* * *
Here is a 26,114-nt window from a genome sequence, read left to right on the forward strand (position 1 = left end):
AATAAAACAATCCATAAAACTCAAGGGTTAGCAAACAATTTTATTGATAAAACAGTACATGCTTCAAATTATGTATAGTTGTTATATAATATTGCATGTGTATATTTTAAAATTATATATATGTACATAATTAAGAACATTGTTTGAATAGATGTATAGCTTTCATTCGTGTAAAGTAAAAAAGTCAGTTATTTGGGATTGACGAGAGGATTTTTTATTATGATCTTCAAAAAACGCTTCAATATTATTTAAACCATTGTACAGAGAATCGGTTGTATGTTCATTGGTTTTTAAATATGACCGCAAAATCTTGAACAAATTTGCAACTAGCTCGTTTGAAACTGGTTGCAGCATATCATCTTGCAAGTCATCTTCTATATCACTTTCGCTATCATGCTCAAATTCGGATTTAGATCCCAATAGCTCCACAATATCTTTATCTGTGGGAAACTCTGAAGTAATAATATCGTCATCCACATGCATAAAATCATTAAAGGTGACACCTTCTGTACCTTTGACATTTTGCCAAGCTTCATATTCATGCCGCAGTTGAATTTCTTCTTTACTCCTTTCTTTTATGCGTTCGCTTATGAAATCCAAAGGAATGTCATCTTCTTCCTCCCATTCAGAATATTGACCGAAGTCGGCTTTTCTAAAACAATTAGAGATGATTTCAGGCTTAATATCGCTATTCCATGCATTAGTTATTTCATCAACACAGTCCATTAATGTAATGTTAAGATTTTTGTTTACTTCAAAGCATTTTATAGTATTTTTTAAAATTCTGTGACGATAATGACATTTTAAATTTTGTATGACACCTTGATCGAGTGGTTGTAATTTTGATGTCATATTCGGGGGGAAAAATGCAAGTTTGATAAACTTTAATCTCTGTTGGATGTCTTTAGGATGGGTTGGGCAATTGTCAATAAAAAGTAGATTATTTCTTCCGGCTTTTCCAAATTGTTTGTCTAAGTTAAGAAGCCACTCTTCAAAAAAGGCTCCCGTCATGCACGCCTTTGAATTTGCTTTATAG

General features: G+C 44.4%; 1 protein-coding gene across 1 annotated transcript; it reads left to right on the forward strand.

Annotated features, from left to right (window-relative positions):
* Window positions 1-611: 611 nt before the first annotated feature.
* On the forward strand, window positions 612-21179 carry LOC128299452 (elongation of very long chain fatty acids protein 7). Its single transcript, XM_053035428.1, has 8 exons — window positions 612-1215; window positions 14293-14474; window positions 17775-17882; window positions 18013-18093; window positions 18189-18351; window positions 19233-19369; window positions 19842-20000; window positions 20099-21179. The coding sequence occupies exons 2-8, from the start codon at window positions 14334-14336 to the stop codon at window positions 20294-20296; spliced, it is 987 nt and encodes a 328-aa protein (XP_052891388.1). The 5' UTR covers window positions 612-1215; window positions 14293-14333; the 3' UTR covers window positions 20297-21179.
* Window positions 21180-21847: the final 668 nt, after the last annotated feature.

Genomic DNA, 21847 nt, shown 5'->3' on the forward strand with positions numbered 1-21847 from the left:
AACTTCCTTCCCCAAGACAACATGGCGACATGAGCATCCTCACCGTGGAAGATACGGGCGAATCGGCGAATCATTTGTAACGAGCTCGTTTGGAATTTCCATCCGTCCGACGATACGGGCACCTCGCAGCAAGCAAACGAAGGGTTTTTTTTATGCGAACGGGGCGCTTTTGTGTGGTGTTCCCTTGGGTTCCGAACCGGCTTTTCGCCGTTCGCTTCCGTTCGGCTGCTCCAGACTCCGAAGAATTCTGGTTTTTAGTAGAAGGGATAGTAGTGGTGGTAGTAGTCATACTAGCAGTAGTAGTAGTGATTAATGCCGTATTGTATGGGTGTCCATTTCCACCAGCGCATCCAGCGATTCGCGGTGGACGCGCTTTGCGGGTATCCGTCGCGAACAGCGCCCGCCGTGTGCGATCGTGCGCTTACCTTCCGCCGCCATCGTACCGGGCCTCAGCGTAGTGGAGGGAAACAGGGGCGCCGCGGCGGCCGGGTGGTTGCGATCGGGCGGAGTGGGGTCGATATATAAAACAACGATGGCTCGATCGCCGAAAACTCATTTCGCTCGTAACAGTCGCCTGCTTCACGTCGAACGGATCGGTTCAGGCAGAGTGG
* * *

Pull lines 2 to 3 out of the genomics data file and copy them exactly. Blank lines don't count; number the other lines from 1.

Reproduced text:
AATAAAACAATCCATAAAACTCAAGGGTTAGCAAACAATTTTATTGATAAAACAGTACATGCTTCAAATTATGTATAGTTGTTATATAATATTGCATGTGTATATTTTAAAATTATATATATGTACATAATTAAGAACATTGTTTGAATAGATGTATAGCTTTCATTCGTGTAAAGTAAAAAAGTCAGTTATTTGGGATTGACGAGAGGATTTTTTATTATGATCTTCAAAAAACGCTTCAATATTATTTAAACCATTGTACAGAGAATCGGTTGTATGTTCATTGGTTTTTAAATATGACCGCAAAATCTTGAACAAATTTGCAACTAGCTCGTTTGAAACTGGTTGCAGCATATCATCTTGCAAGTCATCTTCTATATCACTTTCGCTATCATGCTCAAATTCGGATTTAGATCCCAATAGCTCCACAATATCTTTATCTGTGGGAAACTCTGAAGTAATAATATCGTCATCCACATGCATAAAATCATTAAAGGTGACACCTTCTGTACCTTTGACATTTTGCCAAGCTTCATATTCATGCCGCAGTTGAATTTCTTCTTTACTCCTTTCTTTTATGCGTTCGCTTATGAAATCCAAAGGAATGTCATCTTCTTCCTCCCATTCAGAATATTGACCGAAGTCGGCTTTTCTAAAACAATTAGAGATGATTTCAGGCTTAATATCGCTATTCCATGCATTAGTTATTTCATCAACACAGTCCATTAATGTAATGTTAAGATTTTTGTTTACTTCAAAGCATTTTATAGTATTTTTTAAAATTCTGTGACGATAATGACATTTTAAATTTTGTATGACACCTTGATCGAGTGGTTGTAATTTTGATGTCATATTCGGGGGGAAAAATGCAAGTTTGATAAACTTTAATCTCTGTTGGATGTCTTTAGGATGGGTTGGGCAATTGTCAATAAAAAGTAGATTATTTCTTCCGGCTTTTCCAAATTGTTTGTCTAAGTTAAGAAGCCACTCTTCAAAAAAGGCTCCCGTCATGCACGCCTTTGAATTTGCTTTATAG

General features: G+C 44.4%; 1 protein-coding gene across 1 annotated transcript; it reads left to right on the forward strand.